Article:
As the most squeaky-clean and honourable player alive, it was hard to test the game for exploits. As mentioned earlier, headed goals were considered by the many to be the easiest way to score in PES 2017, and will dominate the gameplay of the average myclub/online divisions match. With the new freer approach to heading, I believe that this will cease to be the issue that people currently consider it to be. It could be even more of a weapon as defending of headers is in the same boat, however it will require skill and is counter-able with good defensive positioning.

Extreme pressing will not be as much of an issue, as square no longer rushes in to tackle the man and instead jockey’s him. 

Sliding tackles were more of a PES16 thing, and as far as I can tell they are not back to that brand of glory.

Long through balls will always be a popular tactic and most likely be the most used tactic again this time around (if I am right in thinking crosses won’t be as utilised). However, with the change player cursor making it easier to control your defensive line, you should be able to cover these balls quite well. This coupled with the extra physicality of the defenders who can do enough to put a striker off even if they can’t get the ball, should lead to a balanced game all-round! But until the whole online community get their hands onto it, we will not know what the most effective/exploitive way of playing is.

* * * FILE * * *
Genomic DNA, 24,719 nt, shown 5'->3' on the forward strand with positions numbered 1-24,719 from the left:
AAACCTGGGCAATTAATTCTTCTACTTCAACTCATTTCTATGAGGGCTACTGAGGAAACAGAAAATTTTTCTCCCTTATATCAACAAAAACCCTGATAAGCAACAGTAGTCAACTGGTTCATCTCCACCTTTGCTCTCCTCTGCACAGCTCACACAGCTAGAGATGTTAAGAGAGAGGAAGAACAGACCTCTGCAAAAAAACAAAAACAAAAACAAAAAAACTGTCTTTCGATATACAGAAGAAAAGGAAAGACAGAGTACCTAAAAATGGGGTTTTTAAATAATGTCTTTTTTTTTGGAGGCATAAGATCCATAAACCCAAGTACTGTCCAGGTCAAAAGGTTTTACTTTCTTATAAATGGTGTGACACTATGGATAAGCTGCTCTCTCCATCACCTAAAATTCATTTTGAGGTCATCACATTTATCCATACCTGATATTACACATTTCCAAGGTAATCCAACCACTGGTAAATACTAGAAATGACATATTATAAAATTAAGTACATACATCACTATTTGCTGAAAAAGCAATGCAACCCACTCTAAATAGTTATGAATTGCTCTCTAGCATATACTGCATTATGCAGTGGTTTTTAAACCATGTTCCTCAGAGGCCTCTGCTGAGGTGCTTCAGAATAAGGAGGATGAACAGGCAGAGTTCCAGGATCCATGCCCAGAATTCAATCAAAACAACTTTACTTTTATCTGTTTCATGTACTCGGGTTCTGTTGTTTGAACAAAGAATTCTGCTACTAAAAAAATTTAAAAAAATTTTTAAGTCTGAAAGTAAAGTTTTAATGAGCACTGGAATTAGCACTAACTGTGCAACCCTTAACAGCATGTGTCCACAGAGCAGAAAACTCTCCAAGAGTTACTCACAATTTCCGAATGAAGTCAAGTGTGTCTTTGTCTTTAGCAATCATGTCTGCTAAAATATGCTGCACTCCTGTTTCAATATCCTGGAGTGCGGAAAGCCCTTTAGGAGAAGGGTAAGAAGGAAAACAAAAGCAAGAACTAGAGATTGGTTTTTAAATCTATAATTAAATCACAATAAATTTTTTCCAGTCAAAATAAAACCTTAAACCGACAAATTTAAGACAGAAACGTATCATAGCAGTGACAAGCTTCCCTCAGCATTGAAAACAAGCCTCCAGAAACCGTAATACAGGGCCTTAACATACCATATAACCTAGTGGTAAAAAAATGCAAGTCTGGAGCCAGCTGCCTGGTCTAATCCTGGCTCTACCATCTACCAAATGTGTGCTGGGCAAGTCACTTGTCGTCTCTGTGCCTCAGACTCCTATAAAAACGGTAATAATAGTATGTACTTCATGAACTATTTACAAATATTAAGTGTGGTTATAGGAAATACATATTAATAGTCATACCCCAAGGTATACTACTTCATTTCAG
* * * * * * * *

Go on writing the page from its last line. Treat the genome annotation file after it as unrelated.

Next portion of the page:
Co-op Mode
I am really really excited about this mode, on paper it was not something I was blown away with, we can play co-op anyway?? But no, it’s excellent! You can play with 2 or 3 of you, I played as a 2, against 3 computer players. It is like team play, playing as “Any Player” not as an individual. Except each human/computer player has a bar at the bottom which gives an indication of how well you are playing. When you contribute to the game it will pop up at the bottom with either a positive or negative award, like “interception”, “shot on goal”, “failed dribble”, etc. This then contributes to your score. At HT and FT you can see an extremely in-depth view of how you played, and a comparison with all other players. These stats are stored on your profile, and you can compare your playstyle and effectiveness amongst friends, and presumably in a global leaderboard too. Check out the screenshots to understand what I mean. Unfortunately, this scoring system will only be in this game mode for this PES, however the intention is to roll it out in other modes for future series. I will post up a video of it soon to give you a better idea!


New FK system is in place, you have a choice of two views, r3 to switch between. One is a bit like eye level, presumably to be used when your shooting, and a higher angle, again presumably for crossing. For a longer free kick you can also select between 4 routines, for instance one is target man, so I suspect it’s intended that you pitch it up to him and everyone else will run off him. There’s no suggestion they are OP, however my partner did score with his second attempt in the co-op mode, with a lovely Neymar freekick bending round the wall.



Corner Kicks